China promotes yuan convertibility

Updated: 2012-07-05 10:10


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BEIJING -- Nearly ten years after China started to relax some of its capital controls, the country is now making more aggressive steps toward that end.

The country's top economic planner on Friday unveiled a raft of measures targeted at South China's city of Shenzhen, including trials for cross-border loan issuances to boost the free conversion of China's currency, the yuan.

The measures also cover issues related to taxation, education, medical treatment, telecommunications, legal matters and the introduction of new talent, according to the National Development and Reform Commission.

China vowed in 2003 to gradually ease its grip on cross-border capital flow and ultimately open its capital account as part of the country's efforts to turn the yuan into a global reserve currency.

A cooperative zone in Qianhai Bay, approved in 2010 by the State Council, or China's cabinet, is part of the government's plan. The zone was approved to promote cooperation between Hong Kong and Shenzhen, the country's two most important financial centers.

The zone will provide new investment channels for Hong Kong's yuan deposits, boosting the region's status as an offshore yuan center.

Hong Kong banks will be able to conduct cross-border yuan financing, which will play a crucial role in promoting offshore yuan business in the city, said Xie Guoliang, a senior analyst for Bank of China Hong Kong.

"There will be new challenges concerning transactions of personal assets and derivatives. We must make sure that banks are ready for cross-border risks," said Pei Chuanzhi, president of the China Foreign Exchange Trade System.

In view of the current environment at home and aboard, both the timing and conditions are right for China to make the yuan freely convertible under the capital account, said Zhao Xijun, deputy dean of the School of Finance at Renmin University.

China's rise as a global economic power has made its currency more attractive than others, especially after the global financial crisis in 2008, which has led to a persistent economic slump in the United States and debt woes in the eurozone.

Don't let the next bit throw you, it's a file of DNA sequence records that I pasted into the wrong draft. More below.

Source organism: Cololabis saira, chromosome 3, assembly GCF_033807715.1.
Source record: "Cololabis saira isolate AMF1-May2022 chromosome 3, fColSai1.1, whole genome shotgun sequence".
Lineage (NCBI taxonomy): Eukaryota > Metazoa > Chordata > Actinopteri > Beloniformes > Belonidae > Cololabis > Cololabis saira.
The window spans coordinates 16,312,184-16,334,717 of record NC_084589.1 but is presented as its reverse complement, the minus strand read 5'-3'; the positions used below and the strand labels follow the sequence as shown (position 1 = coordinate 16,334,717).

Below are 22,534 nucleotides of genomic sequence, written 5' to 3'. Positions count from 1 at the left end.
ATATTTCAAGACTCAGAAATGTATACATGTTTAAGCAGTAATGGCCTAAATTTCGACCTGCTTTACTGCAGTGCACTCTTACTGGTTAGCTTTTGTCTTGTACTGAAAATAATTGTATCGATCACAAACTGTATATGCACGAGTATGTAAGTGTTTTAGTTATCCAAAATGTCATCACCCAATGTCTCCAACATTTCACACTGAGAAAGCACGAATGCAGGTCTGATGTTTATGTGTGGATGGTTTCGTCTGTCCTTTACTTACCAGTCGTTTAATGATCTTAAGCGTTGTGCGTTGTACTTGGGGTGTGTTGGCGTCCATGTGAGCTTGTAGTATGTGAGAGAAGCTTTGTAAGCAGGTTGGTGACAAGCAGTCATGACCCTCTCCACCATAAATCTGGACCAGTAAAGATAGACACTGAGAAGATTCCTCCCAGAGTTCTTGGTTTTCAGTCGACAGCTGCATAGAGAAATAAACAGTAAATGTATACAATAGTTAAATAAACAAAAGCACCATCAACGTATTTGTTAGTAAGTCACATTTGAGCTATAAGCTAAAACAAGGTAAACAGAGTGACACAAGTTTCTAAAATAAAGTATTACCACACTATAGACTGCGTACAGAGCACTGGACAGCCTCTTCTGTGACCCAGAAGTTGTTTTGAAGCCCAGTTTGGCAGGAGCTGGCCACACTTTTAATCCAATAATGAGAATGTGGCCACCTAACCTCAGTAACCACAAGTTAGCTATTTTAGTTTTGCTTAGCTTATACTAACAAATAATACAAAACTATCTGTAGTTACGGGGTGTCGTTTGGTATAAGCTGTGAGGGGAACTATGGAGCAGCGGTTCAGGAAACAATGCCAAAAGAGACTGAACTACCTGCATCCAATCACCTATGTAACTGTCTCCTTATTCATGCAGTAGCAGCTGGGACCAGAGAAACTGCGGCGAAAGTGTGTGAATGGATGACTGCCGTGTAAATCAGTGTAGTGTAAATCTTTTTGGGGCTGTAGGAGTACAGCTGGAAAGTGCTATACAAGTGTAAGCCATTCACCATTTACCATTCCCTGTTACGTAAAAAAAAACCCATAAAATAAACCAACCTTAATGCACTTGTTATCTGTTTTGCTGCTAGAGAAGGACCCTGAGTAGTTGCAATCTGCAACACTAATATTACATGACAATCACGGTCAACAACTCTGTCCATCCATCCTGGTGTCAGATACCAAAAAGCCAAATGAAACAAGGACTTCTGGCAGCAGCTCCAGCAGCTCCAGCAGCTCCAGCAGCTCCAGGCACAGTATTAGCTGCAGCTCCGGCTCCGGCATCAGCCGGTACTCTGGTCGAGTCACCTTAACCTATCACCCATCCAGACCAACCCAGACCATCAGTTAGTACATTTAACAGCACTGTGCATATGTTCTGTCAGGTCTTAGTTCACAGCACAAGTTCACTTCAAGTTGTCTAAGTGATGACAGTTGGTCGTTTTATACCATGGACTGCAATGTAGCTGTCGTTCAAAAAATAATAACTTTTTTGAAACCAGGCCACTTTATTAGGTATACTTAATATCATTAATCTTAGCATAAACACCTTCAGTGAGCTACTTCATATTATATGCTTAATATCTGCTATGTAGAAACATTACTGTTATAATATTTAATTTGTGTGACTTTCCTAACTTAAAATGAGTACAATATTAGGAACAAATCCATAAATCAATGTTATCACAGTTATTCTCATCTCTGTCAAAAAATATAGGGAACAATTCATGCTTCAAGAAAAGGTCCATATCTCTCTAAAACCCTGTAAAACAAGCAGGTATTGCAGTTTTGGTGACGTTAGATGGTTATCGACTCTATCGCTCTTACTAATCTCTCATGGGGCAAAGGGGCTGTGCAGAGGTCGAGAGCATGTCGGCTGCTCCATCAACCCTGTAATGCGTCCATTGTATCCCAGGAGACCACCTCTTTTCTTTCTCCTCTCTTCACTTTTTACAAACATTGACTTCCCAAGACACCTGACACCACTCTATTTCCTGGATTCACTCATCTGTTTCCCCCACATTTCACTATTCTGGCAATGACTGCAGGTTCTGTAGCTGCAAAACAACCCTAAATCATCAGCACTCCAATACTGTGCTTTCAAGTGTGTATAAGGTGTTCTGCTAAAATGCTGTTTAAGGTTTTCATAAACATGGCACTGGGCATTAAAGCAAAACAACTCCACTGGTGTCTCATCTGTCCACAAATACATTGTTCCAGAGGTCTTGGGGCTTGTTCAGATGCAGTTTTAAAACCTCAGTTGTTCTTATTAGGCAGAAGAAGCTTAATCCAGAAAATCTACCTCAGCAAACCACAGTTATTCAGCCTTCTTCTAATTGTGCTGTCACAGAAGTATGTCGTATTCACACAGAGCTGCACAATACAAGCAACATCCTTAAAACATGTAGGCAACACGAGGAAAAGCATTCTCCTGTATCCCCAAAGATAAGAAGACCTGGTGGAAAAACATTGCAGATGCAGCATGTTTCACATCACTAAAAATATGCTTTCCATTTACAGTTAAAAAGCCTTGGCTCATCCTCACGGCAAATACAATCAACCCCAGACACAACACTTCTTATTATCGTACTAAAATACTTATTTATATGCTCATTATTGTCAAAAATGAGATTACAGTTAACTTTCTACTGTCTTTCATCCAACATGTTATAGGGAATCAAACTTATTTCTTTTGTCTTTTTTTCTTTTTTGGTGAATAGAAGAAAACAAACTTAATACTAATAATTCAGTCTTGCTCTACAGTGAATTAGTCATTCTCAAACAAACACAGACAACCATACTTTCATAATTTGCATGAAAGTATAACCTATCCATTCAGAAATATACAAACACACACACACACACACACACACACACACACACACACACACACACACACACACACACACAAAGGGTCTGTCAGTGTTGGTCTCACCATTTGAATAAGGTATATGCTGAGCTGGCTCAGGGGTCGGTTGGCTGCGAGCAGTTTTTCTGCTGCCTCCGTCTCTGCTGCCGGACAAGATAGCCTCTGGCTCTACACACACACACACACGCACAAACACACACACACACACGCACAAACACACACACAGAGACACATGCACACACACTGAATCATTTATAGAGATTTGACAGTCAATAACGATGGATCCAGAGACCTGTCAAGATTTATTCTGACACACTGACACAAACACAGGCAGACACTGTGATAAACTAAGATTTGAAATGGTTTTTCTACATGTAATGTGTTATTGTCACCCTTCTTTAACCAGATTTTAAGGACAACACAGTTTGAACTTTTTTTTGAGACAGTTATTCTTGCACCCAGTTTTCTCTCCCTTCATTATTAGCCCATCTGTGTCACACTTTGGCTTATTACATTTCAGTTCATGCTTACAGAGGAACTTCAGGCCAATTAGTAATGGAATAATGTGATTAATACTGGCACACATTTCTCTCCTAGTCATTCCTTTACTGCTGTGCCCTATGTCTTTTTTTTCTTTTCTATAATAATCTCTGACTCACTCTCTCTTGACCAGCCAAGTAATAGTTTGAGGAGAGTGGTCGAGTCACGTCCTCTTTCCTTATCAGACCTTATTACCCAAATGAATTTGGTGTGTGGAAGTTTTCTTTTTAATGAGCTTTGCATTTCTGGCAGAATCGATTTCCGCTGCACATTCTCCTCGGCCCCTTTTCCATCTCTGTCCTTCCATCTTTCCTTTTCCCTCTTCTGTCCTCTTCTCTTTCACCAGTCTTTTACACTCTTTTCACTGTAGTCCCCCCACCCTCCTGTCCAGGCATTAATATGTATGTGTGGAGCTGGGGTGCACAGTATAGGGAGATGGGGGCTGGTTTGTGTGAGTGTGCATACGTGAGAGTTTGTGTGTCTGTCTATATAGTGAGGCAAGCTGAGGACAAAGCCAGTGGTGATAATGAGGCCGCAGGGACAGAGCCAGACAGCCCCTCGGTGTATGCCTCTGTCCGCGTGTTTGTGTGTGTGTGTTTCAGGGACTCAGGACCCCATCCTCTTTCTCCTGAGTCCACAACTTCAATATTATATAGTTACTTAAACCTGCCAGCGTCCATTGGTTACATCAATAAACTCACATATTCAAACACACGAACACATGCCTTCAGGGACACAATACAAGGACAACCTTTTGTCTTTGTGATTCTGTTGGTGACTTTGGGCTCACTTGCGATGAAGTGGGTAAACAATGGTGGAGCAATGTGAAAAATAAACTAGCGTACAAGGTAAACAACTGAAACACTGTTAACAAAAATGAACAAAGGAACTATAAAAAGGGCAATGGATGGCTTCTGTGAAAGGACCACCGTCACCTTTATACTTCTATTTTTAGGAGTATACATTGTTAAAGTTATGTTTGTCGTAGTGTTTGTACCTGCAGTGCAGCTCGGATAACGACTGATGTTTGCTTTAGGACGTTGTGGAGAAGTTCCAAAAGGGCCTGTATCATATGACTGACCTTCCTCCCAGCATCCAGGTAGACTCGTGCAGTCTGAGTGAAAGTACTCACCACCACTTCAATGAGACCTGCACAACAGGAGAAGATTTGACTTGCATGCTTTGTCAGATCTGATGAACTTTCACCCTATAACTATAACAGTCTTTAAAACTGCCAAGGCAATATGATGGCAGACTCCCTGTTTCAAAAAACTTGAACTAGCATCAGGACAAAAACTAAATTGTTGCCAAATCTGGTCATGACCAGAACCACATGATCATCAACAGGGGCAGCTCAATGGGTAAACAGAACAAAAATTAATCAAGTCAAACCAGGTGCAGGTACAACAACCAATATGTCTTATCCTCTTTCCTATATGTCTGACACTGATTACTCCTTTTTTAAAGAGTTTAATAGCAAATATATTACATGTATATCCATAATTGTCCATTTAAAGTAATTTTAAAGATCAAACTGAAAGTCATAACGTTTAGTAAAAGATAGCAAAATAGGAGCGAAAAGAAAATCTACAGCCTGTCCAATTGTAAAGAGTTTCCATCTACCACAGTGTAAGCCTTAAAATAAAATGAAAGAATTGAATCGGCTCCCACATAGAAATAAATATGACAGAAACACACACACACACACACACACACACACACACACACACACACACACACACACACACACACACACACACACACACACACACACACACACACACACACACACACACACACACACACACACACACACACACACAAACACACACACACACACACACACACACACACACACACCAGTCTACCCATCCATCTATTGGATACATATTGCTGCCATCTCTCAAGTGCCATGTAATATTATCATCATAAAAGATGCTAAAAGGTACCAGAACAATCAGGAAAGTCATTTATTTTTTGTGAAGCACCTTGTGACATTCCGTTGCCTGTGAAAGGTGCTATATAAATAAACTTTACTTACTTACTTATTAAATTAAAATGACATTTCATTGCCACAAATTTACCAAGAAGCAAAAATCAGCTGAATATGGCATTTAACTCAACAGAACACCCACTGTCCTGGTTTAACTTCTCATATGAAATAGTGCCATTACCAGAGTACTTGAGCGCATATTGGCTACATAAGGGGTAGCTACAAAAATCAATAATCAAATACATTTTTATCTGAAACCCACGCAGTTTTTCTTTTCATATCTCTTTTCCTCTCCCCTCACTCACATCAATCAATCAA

Some economies and regions have adopted the yuan as an official exchange reserve currency, while others are actively expanding the yuan's use in cross-border trade settlements with China.

The yuan has now become the world's third-largest trade settlement currency, with the share of yuan settlements amounting to 7 percent of China's goods trade and 15 percent of its service trade.

"Obviously, the yuan has a long way to go to become an international reserve currency. There is a mismatch between the yuan's global status and China's economic strength," said Gao Guoxi, a professor at Fudan University in Shanghai.

The US dollar, the euro, the British pound and the yen are the major global reserve currencies, with 60 percent of global exchange reserves in dollars.

The technical barrier for the yuan to become a global reserve currency has been its inconvertibility, although China made its current account fully convertible in 1996.

China has stepped up reforms to open its capital account this year. The reforms have included the establishment of a pilot financial reform zone in the eastern city of Wenzhou to encourage the participation of private capital in reforms of local financial institutions, as well as the adoption of a wider floating band for the yuan against the US dollar.

The country's central bank in June also moved to boost market-oriented interest rates, allowing lenders to offer 10 percent more on deposit rates and a 20-percent discount on lending rates.

According to Hu Xiaolian, vice governor of the People's Bank of China, or the central bank, 75 percent of the items under the nation's capital account currently have a high degree of convertibility.

"Given that the super-sovereign currency can not replace sovereign currency as a reserve currency in the foreseeable future, any economic power, including China, will pursue the goal of making its currency globally accepted," Gao said.

With a narrowing trade surplus, diminishing pressure on a stronger yuan and a smaller interest margin between overseas and domestic markets, China is capable of fully opening its capital account by the end of 2015, said Ma Jun, chief economist at Deutsche Bank Greater China.

However, some foreign investors still worry about whether the reforms will suffer from the government's general reluctance to take economic risks.

At last week's Shanghai Lujiazui Forum, the opening of yuan capital accounts was in the spotlight. Participants from the government and trading centers pointed out that although China has largely maintained cautious economic policies, it is now determined to take action.

Zhou Yuan, chief advisor at the China Investment Corporation, said a new set of market mechanisms should be created to control trading risks.